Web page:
Arm sues Qualcomm, wants it to “destroy” Nuvia’s pre-acquisition CPU designs

Enlarge / A splash image for Nuvia from the company’s blog.

With its recent Nuvia acquisition, Qualcomm has a real shot at dramatically expanding Arm’s market share in the world of servers and Windows laptops. Before Qualcomm can go after Intel, though, the company will have to deal with a lawsuit from… Arm?!

That’s right, as Reuters was first to report (case PDF here), Arm is suing Qualcomm over its $1.4 billion acquisition of Nuvia. Arm says that Qualcomm’s purchase of Nuvia “caused Nuvia to breach its Arm licenses, leading Arm to terminate those licenses, in turn requiring Qualcomm and Nuvia to stop using and destroy any Arm-based technology developed under the licenses. Undeterred, Qualcomm and Nuvia have continued working on Nuvia’s implementation of Arm architecture in violation of Arm’s rights as the creator and licensor of its technology.” As a result of the license breach, Arm wants “Qualcomm and Nuvia to stop using and to destroy the relevant Nuvia technology.”

Nuvia has never sold a product, but it is famously founded by lead engineers from Apple’s SoC division. Nuvia’s CEO (and now SVP of Qualcomm Engineering), Gerard Williams III, was Apple’s chief CPU architect for nearly a decade, including for the M1 SoC. The Nuvia acquisition represents Qualcomm borrowing the Apple playbook and attempting to scale up Arm designs to bigger, typically x86-powered, devices.

According to the lawsuit, both Nuvia and Qualcomm held an “Architecture License Agreement (ALA),” the highest (and reportedly most expensive) tier of Arm licensing. Arm doesn’t make chips itself—the company’s entire business model is designed around licensing its IP to manufacturers. Often that’s a license for an “off-the-shelf” Arm-made CPU design that uses the “Cortex” branding. A handful of really big Arm customers have an ALA license, though, which, rather than use an Arm design, lets you design your own Arm chip from scratch. This is the Apple license uses to make all its custom Arm-based SoCs.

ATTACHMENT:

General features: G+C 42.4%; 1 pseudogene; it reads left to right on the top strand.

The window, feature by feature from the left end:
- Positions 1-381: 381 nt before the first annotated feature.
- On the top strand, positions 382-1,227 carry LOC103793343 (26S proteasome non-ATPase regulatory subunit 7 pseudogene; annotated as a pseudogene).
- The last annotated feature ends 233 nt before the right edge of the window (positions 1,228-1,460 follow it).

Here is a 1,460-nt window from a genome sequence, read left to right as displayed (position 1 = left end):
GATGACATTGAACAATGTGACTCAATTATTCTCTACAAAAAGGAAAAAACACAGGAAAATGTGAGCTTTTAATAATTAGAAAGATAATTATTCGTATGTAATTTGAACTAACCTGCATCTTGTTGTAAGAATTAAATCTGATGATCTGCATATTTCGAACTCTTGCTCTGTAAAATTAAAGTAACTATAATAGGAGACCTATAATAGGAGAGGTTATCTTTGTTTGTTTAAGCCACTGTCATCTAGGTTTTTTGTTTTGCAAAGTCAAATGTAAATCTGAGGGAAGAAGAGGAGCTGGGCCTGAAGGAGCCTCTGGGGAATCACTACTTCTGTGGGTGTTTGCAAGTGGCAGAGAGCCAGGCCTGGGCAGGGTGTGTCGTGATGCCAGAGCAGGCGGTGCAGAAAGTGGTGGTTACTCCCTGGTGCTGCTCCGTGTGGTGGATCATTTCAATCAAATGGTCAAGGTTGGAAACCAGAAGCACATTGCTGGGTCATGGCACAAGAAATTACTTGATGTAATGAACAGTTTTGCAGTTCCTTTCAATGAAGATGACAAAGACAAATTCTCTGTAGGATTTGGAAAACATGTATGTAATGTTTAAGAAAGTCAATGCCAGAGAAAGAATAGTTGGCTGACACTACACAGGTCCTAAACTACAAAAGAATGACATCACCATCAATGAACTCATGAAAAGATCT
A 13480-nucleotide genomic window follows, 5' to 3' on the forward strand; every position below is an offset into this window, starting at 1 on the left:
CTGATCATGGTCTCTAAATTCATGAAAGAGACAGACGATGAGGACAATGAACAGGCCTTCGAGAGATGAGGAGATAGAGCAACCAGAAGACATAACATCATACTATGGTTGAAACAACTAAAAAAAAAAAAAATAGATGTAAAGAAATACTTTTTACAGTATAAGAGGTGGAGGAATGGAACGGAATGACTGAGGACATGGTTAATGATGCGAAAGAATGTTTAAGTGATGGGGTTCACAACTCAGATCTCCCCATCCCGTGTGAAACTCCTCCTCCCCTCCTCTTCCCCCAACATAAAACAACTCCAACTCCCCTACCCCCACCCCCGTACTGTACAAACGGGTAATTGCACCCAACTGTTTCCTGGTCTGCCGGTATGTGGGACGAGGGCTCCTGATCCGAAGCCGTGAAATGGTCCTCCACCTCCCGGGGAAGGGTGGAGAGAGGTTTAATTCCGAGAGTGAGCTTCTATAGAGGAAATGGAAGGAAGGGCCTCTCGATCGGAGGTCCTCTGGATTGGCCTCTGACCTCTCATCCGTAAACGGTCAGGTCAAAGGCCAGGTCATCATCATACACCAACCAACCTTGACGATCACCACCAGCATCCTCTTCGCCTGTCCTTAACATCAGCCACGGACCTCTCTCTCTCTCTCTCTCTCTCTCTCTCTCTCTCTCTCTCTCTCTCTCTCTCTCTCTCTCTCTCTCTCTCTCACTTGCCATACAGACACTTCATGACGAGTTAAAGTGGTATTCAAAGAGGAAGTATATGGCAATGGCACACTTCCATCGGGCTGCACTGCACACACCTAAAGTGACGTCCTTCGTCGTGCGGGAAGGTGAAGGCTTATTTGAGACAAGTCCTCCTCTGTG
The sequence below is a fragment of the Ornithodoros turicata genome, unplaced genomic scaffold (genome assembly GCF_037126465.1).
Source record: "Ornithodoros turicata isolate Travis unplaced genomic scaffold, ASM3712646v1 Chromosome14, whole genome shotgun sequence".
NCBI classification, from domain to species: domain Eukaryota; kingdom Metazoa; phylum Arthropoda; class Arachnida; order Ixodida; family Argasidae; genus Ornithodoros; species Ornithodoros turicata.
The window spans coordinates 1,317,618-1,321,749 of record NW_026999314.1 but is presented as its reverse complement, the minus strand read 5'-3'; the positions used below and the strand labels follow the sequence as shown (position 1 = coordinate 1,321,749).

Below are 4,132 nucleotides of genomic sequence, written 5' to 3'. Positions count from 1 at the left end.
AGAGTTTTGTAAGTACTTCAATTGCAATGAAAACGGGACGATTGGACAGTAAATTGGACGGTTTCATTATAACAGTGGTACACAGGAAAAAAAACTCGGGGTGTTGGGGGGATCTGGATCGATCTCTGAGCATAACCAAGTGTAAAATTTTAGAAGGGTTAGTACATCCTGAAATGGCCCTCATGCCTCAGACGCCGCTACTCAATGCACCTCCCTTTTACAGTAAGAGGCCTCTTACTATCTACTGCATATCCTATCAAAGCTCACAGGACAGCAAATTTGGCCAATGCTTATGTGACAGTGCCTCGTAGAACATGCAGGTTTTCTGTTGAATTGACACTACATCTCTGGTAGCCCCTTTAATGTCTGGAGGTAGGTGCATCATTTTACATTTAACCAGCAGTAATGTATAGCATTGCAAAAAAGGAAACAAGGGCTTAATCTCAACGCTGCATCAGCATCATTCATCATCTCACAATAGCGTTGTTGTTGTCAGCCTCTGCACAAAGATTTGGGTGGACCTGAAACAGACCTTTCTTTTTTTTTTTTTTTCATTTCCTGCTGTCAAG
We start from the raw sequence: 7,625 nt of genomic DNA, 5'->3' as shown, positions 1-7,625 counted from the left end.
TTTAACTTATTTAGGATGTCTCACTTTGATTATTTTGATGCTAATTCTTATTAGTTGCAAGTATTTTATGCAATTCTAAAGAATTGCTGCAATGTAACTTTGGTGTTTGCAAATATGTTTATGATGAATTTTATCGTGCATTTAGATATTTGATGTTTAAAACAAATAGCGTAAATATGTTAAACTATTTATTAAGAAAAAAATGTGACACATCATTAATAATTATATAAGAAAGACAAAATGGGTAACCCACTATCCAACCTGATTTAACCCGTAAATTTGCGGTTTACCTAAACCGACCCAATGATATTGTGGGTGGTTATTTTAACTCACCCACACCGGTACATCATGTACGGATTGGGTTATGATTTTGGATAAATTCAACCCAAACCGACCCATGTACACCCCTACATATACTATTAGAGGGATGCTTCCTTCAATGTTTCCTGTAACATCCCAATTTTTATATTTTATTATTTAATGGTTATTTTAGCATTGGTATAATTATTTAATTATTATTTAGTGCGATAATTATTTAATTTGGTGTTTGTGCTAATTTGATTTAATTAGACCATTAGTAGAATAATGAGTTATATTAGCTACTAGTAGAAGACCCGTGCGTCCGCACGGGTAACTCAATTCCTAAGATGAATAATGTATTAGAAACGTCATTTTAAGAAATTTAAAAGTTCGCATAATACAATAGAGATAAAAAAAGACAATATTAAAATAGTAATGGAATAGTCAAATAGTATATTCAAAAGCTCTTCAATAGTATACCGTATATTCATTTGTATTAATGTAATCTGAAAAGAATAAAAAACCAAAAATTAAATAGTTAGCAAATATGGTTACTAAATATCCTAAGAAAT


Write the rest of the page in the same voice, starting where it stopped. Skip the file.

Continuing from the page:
So Nuvia and Qualcomm both had a license to make custom Arm chips, but having one company buy the other still leads to licensing problems. Arm’s complaints are about the scope and transference of the work done under Nuvia’s ALA license. The lawsuit says that “Nuvia’s licensing fees and royalty rates reflected the anticipated scope and nature of Nuvia’s use of the Arm architecture. The licenses safeguarded Arm’s rights and expectations by prohibiting assignment without Arm’s consent, regardless of whether a contemplated assignee had its own Arm licenses .” Nuvia was originally a server CPU company, but Qualcomm is adding to that mission with chips for laptops, smartphones, cars, and AR/VR headsets.

Arm says: “Neither Qualcomm nor Nuvia provided prior notice of this transaction to Arm. Nor did they obtain Arm’s consent to the transfer or assignment of the Nuvia licenses.” Arm continues: “Soon after the announcement of the merger, Arm informed Qualcomm in writing that Nuvia could not assign its licenses and that Qualcomm could not use Nuvia’s in-process designs developed under the Nuvia ALA without Arm’s consent. For more than a year, Arm negotiated with Qualcomm, through Qualcomm Inc. and Qualcomm Technologies, Inc., in an effort to reach an agreement regarding Qualcomm’s unauthorized acquisition of Nuvia’s ‘in-process technologies’ and license.” Apparently the talks broke down at some point, and now it’s time to break out the lawyers.

Qualcomm gave its side of the story to The Verge, with general counsel Ann Chaplin saying, “Arm has no right, contractual or otherwise, to attempt to interfere with Qualcomm’s or NUVIA’s innovations.” She continued, “Arm’s complaint ignores the fact that Qualcomm has broad, well-established license rights covering its custom-designed CPUs, and we are confident those rights will be affirmed.”

From a big-picture perspective, it’s hard to see much sense in Arm going after Qualcomm. Qualcomm and Nuvia represent Arm’s biggest shot at near-term market growth, which means more royalties for Arm. Qualcomm has stated it wants to use Nuvia’s Arm designs to go after the laptop and server markets, two areas where Intel and AMD are dominant. Arm has 100 percent of the smartphone market and 100 percent of the Apple hardware market, including bigger devices like laptops and PCs. You would think Arm would be thrilled that Qualcomm would want to go after Intel like this.

It’s also wild that things got to this point. There is a ton of Arm experience between Qualcomm and Nuvia’s Apple pedigree. You would think everyone would know how to navigate the Arm licensing rights by now.

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